The case started out as a state law in California that was created by California State Senator Leeland Yee (D) and signed into effect by Governor Arnold Schwarzenegger all the way back in 2005. The law was to restrict the sale of violent video games to minors.
SCOTUS however, being responsible for interpreting our law, decided that such a law did not fit what the First Amendment, which protects our free speech. This decision pretty much puts video games in the same league as books, movies, and television as far as protection of ‘speech’ goes.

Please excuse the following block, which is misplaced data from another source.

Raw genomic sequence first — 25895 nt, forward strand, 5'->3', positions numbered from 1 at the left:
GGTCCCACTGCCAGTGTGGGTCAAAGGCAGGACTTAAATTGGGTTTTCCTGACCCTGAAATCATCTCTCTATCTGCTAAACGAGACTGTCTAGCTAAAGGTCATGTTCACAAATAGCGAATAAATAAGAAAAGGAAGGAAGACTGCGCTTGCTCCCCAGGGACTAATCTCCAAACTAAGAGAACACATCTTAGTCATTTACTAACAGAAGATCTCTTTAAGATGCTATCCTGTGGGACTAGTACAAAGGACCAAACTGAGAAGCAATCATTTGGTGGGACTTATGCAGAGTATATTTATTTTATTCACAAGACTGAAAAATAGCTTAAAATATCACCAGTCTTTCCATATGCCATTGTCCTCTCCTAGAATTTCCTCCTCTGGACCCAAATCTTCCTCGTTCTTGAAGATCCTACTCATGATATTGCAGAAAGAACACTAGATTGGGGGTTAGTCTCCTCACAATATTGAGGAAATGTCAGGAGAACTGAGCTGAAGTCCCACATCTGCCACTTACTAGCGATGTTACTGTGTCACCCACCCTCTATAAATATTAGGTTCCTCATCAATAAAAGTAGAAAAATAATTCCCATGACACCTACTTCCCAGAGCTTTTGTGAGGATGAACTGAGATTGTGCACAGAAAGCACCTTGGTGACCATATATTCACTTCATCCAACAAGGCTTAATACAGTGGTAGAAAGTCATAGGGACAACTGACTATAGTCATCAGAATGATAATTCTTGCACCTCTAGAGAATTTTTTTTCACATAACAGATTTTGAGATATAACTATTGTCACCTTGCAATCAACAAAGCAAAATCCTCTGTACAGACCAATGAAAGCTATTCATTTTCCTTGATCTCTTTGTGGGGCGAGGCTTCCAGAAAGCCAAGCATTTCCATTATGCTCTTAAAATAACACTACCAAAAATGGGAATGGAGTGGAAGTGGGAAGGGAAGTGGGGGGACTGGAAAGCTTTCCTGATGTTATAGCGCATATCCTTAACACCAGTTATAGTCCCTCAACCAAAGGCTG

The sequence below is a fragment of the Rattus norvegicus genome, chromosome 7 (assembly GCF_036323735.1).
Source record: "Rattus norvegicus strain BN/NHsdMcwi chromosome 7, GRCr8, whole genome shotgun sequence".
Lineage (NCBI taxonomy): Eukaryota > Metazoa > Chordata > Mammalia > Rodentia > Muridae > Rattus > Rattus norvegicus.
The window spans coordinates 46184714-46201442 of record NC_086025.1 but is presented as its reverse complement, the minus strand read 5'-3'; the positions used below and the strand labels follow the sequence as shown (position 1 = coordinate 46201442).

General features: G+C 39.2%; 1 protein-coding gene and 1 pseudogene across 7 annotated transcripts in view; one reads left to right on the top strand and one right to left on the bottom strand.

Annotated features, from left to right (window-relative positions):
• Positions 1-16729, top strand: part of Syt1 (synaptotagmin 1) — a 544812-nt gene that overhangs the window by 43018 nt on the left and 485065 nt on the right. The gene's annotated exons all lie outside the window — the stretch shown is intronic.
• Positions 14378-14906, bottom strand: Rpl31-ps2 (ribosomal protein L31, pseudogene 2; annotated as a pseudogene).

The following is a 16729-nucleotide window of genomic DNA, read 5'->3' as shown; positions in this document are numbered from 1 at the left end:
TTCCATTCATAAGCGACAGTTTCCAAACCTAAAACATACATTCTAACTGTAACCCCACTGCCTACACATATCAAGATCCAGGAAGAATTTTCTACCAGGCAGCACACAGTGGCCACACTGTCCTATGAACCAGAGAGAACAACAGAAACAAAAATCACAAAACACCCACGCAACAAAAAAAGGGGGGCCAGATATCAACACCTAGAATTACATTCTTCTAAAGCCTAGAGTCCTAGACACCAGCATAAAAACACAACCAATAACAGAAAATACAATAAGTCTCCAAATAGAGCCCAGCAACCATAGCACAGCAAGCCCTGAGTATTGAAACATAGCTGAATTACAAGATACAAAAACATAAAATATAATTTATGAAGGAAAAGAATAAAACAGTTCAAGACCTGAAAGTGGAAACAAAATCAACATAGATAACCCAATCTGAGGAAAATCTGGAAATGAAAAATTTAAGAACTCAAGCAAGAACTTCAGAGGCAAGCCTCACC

According to Justice Scalia, who wrote the opinion: “the act forbidding sale or rental of violent games to minors does not comport with the 1st Amendment.” Alito concurred with the judgment, joined by the Chief Justice. Justices Thomas and Breyer dissent, in an opinion by Thomas – according to SCOTUSBlog.
Remember that it’s up to you, the parents, to decide if it’s ok for your child to play that GTA or that Gears of War. Just because it was decided that video games shouldn’t be a restricted item to minors doesn’t mean you should rush out and buy Mortal Kombat 9 for your 5-year-old, though it’s ok for you to play, if you want to anyways. I’m still waiting on Skullgirls personally.